Willingness implies a surrendering of one’s self-separateness, an entering into, an immersion in the deepest processes of life itself. It is a realization that one already is a part of some ultimate cosmic process and it is a commitment to participation in that process. In contrast, willfulness is the setting of oneself apart from the fundamental essence of life in an attempt to master, direct, control, or otherwise manipulate existence. More simply, willingness is saying yes to the mystery of being alive in each moment. Willfulness is saying no, or perhaps more commonly, ‘yes, but…’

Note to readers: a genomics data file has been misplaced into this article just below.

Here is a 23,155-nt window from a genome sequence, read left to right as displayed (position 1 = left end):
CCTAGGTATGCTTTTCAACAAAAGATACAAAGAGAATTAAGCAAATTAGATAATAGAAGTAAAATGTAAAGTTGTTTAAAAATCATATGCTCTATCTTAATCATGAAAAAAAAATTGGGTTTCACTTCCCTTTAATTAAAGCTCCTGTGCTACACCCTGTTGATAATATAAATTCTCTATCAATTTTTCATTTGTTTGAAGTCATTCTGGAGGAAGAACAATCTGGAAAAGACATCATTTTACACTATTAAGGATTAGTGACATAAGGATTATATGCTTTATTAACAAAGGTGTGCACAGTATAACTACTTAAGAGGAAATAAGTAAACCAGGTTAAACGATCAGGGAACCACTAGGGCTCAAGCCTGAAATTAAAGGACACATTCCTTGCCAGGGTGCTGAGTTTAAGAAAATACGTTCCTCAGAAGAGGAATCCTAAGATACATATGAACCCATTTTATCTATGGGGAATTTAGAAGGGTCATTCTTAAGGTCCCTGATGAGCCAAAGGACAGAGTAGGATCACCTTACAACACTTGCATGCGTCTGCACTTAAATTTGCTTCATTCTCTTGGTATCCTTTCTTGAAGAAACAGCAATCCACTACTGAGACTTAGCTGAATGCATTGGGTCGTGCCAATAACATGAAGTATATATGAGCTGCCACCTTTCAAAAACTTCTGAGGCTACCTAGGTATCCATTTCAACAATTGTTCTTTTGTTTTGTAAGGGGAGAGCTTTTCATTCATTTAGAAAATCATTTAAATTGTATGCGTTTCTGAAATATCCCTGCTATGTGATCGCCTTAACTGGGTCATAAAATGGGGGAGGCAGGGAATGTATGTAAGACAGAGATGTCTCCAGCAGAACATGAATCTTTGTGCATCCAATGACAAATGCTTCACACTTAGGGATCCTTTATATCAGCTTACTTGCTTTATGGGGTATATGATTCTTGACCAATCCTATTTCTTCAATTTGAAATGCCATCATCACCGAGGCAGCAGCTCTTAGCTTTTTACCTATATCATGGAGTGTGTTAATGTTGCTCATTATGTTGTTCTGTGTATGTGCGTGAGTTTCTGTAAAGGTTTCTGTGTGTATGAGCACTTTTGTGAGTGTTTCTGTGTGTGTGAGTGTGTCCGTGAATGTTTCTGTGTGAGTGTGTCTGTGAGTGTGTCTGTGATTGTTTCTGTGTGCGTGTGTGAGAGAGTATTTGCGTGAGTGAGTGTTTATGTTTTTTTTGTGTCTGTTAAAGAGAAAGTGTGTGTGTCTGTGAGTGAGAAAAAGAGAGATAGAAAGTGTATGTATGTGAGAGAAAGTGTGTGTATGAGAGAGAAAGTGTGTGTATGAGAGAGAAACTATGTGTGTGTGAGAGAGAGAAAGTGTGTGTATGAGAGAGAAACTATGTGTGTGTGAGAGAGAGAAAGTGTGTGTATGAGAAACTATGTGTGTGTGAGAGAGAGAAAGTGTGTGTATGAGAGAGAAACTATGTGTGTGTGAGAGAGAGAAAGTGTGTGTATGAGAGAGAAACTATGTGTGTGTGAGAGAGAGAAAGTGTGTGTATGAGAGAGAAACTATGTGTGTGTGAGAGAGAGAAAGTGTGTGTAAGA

But willingness and willfulness do not apply to specific things or situations. They reflect instead the underlying attitude one has toward the wonder of life itself. Willingness notices this wonder and bows in some kind of reverence to it. Willfulness forgets it, ignores it, or at its worse, actively tries to destroy it. Thus willingness can sometimes seem very active and assertive, even aggressive. And willfulness can appear in the guise of passivity. Political revolution is a good example. — Gerald May

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